Access to pharmacy vaccination care in the era of the pandemic must continue
By Victoria E. Elliott and Rick Seipp
Together, we have sacrificed a lot to get through the COVID-19 pandemic. It is understandable that many want to move on. Yet critical work remains to be done: to act once and for all on the lessons of urgency so that our sacrifices are not in vain.
Pennsylvania lawmakers and Governor Tom Wolf currently have the opportunity to prevent the reduction of patient access to essential health and wellness services – in rural and urban areas. At the same time, they can improve health equity and strengthen preparedness for future public health crises.
Our leaders can achieve this by passing and enacting legislation (HB1535/ SB 511) that would make the federal government’s temporary approach to vaccinations during the pandemic a permanent solution here in Pennsylvania. It would give individuals and families continued access to their pharmacies for vaccines licensed or approved by the U.S. Food and Drug Administration — access that would otherwise disappear when the public health emergency officially ends.
Moreover, the enactment of this legislation would result in decisive action, without relying on waiver after waiver to overcome the obstacles and limitations of current Pennsylvania law. Patients’ access to health care should not be left to chance.
During the pandemic, Pennsylvanians have benefited from the unique access to COVID-19 vaccination and testing presented by pharmacies in grocery stores, traditional independent and chain pharmacies, as well as other retailers. Nationally, there is a pharmacy within five miles of 90% of Americans. We need to ensure that people can continue to use this safe and convenient way to get preventive health care services close to home, even after the pandemic is over.
According to federal government statistics, pharmacies provided more than two out of three doses of the COVID-19 vaccine. More than 46% of COVID-19 vaccine doses for children aged 5 to 11 were administered in pharmacies. Half of pharmacy COVID-19 vaccination sites are located in areas of high social vulnerability, and 70% of pharmacy screening sites are in areas of moderate to severe social vulnerability. This means a lot for both rural and urban areas.
Pennsylvania health officials have credited pharmacies and pharmacy teams for their dedication to lights on and open houses helping 67.6% of the state’s population be fully immunized — ahead of the rate of 66% nationally. People have clearly benefited from the fact that our pharmacies have been authorized to supply life-saving vaccines at a critical time in our history. Now our legislators must ensure that this same accessibility is ready to work, without delay, in the face of any new variants or viruses. Additionally, Pennsylvania can help residents have reliable access for their routine immunization needs.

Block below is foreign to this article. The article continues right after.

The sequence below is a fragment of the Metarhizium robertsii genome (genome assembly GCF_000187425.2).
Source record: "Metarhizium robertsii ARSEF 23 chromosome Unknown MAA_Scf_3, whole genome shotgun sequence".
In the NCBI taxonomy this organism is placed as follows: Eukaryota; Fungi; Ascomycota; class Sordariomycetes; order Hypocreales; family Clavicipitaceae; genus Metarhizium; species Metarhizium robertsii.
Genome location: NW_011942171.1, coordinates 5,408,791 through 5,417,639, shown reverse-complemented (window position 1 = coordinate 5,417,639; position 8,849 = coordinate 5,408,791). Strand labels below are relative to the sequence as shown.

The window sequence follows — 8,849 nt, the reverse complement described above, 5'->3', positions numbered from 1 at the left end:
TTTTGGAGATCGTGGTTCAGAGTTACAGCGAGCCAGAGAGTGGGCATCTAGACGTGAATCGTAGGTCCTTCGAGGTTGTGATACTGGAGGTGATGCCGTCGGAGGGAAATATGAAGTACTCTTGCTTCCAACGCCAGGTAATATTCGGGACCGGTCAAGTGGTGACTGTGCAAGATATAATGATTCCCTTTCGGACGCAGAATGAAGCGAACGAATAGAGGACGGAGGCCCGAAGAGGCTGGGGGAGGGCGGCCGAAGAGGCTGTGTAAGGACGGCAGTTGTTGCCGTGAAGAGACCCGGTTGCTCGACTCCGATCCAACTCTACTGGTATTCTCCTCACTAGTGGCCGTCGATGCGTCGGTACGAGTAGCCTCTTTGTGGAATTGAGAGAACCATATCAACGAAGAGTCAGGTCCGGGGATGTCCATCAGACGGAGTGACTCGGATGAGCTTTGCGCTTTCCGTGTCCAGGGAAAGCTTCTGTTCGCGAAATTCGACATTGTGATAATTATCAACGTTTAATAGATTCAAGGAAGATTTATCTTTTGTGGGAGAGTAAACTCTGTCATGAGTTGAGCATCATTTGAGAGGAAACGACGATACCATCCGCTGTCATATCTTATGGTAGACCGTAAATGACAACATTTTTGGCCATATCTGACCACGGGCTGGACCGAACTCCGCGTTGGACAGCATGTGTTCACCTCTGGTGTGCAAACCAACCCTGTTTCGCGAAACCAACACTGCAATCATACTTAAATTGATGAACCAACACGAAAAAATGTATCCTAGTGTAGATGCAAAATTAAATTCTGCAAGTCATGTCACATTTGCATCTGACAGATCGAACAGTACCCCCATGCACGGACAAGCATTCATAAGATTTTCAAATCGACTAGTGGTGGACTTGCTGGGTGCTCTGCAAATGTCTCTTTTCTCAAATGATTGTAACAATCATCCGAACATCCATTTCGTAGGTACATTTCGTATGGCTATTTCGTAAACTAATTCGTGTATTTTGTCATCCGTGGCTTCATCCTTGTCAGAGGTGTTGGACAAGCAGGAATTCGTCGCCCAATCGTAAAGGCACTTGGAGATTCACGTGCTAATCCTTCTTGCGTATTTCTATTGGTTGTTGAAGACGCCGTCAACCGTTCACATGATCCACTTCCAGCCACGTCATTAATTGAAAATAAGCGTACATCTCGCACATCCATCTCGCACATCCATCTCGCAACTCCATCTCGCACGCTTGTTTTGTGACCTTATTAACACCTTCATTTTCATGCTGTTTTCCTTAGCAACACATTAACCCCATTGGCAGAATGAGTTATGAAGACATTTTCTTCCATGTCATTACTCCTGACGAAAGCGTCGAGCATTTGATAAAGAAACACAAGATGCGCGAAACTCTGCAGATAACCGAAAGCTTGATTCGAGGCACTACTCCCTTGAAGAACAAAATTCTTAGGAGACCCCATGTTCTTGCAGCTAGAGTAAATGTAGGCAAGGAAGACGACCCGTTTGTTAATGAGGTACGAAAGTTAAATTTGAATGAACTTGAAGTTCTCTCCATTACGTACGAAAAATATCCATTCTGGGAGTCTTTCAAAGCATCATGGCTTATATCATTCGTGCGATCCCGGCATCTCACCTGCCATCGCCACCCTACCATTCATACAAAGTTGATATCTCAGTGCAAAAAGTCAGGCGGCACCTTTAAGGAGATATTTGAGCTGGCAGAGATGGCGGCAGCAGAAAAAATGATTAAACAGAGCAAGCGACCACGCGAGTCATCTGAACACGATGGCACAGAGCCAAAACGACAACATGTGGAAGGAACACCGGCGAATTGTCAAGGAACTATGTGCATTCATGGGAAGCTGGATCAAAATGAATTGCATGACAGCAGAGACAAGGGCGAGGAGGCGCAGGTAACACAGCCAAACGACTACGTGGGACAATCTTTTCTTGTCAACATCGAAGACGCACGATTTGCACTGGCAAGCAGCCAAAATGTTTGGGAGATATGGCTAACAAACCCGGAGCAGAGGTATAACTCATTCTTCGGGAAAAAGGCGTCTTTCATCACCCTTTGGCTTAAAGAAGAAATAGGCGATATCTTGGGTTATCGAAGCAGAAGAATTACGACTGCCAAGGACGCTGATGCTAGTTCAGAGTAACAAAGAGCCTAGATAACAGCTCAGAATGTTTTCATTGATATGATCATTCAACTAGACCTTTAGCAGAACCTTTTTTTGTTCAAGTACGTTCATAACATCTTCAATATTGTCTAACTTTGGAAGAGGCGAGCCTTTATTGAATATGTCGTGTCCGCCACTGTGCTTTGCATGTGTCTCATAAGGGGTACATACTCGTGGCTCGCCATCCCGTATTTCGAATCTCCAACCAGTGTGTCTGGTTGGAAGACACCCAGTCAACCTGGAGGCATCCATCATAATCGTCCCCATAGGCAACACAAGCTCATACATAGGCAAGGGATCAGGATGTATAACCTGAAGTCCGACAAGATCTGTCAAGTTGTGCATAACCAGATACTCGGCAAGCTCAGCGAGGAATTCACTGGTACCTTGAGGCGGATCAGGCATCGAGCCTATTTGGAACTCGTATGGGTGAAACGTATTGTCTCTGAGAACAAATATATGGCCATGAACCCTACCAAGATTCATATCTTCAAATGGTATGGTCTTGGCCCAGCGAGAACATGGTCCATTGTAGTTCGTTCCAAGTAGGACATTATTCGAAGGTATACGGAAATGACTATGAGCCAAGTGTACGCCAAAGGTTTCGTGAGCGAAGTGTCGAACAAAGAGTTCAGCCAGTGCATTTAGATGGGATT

Our republic has established itself as a leader in various aspects of vaccination policy. Since 2002, adults in Pennsylvania have been able to obtain vaccines recommended by the Centers for Disease Control and Prevention from pharmacies. Many states only learned of the importance of this policy after the 2009 H1N1 flu pandemic. Children 9 and older have been receiving flu shots from pharmacists since 2015.
Under current Pennsylvania laws, vaccinations provided by pharmacists are tied to special arrangements with physicians. These special arrangements present unnecessary obstacles. Other states – including Virginia, Florida, Georgia and Illinois – have recently come to this conclusion and passed legislation similar to that proposed in Pennsylvania.
There is reason to believe that residents of states across the country expect their leaders to maintain in place the access they have enjoyed throughout the pandemic. A Morning Consult survey, commissioned by the National Association of Chain Drugstores, found that 70% of adults support expanding the nationwide approach that gave patients better access to vaccinations at pharmacies – and 68% make it permanent.
That said, action in Harrisburg will ultimately be needed to preserve that access. Even if the federal government expands its policies further, it is unlikely to do so indefinitely.
We have all been through a lot in the past two years. We owe it to ourselves to minimize the damage of any future public health crisis and to keep ourselves as healthy as possible every day.
The pandemic has shown us once again that maintaining access to pharmacies is crucial to this end. We must learn from this lesson and act immediately, so that we can move forward with confidence.
Victoria E. Elliott, RPh, MBA, CAE, is the chief executive officer of the Pennsylvania Pharmacists Association. Vice President of Pharmacy at Weis Markets, Rick Seipp is also President of the Pennsylvania Association of Chain Drug Stores.